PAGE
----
|Publication number||US4351224 A|
|Application number||US 06/137,780|
|Publication date||Sep 28, 1982|
|Filing date||Apr 7, 1980|
|Priority date||Apr 7, 1980|
|Publication number||06137780, 137780, US 4351224 A, US 4351224A, US-A-4351224, US4351224 A, US4351224A|
|Inventors||George F. Curtis|
|Original Assignee||Maremont Corporation|
|Export Citation||BiBTeX, EndNote, RefMan|
|Patent Citations (7), Referenced by (51), Classifications (5), Legal Events (4)|
|External Links: USPTO, USPTO Assignment, Espacenet|
This invention relates to gun mounts and more particularly to bipods of the type providing grounded support for small arms weapons during firing.
The bipod mechanism of the present invention is particularly adapted to be mounted on a machine gun such as an M60 so as to be carried therewith. The bipod mechanism is of the folding type being movable between a firing position and a folded transport position. The bipod mechanism includes the usual pair of telescopic leg assemblies enabling the support of the gun in the firing position to be established at different vertical levels above the ground. A typical bipod mechanism of this general type is disclosed in U.S. Pat. No. 2,807,904. Certain principles embodied in the present invention also have applicability to snap-on type bipod mechanisms, one example of which is disclosed in U.S. Pat. No. 3,235,997.
A basic requirement of a bipod mechanism used with small arms weaponry is that it must be of minimum weight and yet have sufficient strength and structural integrity as to be effective in operation over an extended period of rough usage without malfunction. Moreover, it is important that the telescopic adjustment of the leg assemblies be accomplished in a simple and convenient manner. With respect to foldable type bipod mechanisms, it is also important that the leg assemblies be capable of simple and convenient movement from the transport position into the firing position.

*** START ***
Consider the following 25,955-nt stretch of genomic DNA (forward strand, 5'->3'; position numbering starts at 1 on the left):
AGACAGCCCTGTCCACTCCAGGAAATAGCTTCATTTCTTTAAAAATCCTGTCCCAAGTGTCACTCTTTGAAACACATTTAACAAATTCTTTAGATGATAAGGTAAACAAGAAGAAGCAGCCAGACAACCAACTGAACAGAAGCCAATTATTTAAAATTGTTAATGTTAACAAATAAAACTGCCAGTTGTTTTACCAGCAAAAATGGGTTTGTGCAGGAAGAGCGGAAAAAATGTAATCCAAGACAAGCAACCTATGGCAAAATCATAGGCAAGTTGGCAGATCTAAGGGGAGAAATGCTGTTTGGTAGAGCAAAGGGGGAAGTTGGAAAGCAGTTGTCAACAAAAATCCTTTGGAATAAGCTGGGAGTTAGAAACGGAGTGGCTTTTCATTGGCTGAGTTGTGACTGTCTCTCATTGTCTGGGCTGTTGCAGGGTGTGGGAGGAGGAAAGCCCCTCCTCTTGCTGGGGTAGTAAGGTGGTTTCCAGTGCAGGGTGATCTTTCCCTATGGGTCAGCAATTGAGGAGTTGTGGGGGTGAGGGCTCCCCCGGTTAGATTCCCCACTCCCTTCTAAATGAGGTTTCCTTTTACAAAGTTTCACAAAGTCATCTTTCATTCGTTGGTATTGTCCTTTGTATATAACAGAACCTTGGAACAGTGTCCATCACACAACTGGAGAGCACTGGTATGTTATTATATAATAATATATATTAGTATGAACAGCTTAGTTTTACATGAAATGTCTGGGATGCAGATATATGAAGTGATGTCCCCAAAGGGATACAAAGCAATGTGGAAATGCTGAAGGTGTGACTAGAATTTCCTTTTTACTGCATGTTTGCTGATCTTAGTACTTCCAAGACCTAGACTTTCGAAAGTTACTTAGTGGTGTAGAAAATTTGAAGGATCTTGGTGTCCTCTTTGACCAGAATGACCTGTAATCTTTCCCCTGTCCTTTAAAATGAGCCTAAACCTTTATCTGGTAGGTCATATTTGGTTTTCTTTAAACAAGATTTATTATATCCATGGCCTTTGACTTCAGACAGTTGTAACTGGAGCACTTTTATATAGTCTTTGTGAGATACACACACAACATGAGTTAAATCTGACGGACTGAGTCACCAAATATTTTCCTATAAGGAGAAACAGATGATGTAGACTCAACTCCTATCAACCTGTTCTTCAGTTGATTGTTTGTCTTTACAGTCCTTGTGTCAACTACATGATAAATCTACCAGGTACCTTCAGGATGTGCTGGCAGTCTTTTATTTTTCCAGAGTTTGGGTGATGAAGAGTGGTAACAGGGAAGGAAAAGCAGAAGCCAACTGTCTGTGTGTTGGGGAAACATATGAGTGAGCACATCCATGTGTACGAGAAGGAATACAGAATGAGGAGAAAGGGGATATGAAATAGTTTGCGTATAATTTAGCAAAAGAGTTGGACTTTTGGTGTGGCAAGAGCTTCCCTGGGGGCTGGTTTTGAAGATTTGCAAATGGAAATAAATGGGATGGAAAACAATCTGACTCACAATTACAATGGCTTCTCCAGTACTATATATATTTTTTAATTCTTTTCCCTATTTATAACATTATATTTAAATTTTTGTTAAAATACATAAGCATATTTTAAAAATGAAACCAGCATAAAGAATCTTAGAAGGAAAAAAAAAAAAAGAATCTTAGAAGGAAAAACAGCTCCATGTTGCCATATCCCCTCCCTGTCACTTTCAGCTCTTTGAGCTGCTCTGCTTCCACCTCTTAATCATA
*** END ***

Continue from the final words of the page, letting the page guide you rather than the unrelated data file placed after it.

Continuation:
It is an object of the present invention to provide a bipod mechanism of the type described which is capable of meeting these desirable criteria. In accordance with the principles of the present invention this objective is obtained by providing in a bipod mechanism of the type described improved telescopic leg assemblies, each of which includes an inner leg member of generally L-shaped cross-sectional configuration and an outer leg member of generally L-shaped cross-sectional configuration mounted in nested relation with respect to the inner leg member, the telescopic movement between the leg members being accomplished by pin and slot connections. The cross-sectional configuration provides optimum strength with minimal weight while the slots of the pin and slot connections further effect a desired weight reduction without materially effecting the strength characteristics.
Preferably, means is provided for resiliently retaining the pair of leg members associated with each leg assembly in a fully retracted or transport position wherein the leg members are substantially longitudinally coextensive while permitting yielding movement therefrom in a direction toward a fully extended position in response to the application of a moving force to one of the leg members and for lockingly retaining the members in such fully extended position while preventing movement therefrom toward the transport position in response to the application of a moving force to the one leg member without first unlocking the aforesaid locking retention. With this arrangement movement of the leg assemblies from their fully retracted position into their fully extended position can be simply accomplished by manually gripping the movable leg member of each leg assembly and applying a moving force thereto sufficient to overcome the resilient bias. As each leg is moved into its fully extended position it is automatically locked into that position so that it cannot be inadvertently moved out of such position by the application of a moving force without first unlocking the securement provided. Thus, the leg assemblies are capable of simple extension into a desired firing position and once in such position they are lockingly retained therein until manually unlocked.